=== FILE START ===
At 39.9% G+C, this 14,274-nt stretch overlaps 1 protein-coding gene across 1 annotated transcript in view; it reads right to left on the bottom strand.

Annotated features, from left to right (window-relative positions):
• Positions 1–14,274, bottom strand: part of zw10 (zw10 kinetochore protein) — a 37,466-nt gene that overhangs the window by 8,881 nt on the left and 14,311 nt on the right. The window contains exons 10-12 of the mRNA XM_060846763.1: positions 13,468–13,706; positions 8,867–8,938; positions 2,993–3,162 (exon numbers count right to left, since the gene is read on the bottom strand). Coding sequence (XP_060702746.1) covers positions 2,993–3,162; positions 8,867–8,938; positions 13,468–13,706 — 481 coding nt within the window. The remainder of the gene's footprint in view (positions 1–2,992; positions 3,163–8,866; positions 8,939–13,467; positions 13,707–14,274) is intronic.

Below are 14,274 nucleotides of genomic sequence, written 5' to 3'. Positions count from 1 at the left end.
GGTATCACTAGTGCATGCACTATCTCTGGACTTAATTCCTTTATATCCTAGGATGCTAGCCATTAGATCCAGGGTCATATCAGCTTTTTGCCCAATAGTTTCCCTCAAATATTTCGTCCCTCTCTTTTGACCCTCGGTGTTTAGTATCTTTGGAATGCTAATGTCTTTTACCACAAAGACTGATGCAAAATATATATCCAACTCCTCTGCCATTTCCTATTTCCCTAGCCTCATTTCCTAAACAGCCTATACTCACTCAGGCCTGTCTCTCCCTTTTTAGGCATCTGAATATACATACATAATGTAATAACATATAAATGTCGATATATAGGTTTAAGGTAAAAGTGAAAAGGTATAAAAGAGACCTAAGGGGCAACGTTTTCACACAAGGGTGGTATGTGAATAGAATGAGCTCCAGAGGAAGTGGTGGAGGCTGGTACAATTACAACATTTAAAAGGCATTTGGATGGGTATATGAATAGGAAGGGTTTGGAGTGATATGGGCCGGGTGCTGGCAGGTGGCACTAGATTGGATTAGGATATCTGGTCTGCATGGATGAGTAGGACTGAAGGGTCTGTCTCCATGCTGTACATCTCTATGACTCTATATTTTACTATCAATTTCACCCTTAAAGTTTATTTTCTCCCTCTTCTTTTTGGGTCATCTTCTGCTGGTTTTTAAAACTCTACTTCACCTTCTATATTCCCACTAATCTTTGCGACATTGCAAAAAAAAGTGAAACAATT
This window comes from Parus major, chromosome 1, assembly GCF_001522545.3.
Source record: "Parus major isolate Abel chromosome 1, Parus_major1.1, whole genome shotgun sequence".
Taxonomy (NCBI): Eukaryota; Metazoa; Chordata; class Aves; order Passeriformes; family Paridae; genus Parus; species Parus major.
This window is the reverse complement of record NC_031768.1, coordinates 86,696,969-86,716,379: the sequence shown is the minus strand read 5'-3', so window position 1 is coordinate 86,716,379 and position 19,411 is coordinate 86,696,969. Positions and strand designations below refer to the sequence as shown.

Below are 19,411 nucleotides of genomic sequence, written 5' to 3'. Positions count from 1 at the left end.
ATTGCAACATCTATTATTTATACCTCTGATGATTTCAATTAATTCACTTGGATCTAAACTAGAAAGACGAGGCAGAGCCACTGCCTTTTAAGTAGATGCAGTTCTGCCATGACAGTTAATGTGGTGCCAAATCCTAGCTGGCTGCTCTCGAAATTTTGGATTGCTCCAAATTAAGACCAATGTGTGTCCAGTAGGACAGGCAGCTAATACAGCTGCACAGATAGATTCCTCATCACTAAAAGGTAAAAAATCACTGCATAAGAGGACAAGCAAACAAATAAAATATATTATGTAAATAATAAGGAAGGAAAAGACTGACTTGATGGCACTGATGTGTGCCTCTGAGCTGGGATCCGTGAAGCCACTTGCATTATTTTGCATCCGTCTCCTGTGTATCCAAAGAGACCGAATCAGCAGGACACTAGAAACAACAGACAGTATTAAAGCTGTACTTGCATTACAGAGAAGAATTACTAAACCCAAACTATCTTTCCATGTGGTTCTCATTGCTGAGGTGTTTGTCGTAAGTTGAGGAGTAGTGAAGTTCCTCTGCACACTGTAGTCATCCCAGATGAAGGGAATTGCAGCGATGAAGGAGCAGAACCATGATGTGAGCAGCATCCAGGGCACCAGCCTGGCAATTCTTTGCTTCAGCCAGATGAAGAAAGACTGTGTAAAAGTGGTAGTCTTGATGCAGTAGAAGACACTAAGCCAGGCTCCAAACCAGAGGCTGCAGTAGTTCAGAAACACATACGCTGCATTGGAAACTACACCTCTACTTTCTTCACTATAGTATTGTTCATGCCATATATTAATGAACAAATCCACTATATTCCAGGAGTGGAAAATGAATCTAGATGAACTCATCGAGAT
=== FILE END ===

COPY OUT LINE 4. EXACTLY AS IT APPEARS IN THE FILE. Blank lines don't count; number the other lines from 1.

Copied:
Below are 14,274 nucleotides of genomic sequence, written 5' to 3'. Positions count from 1 at the left end.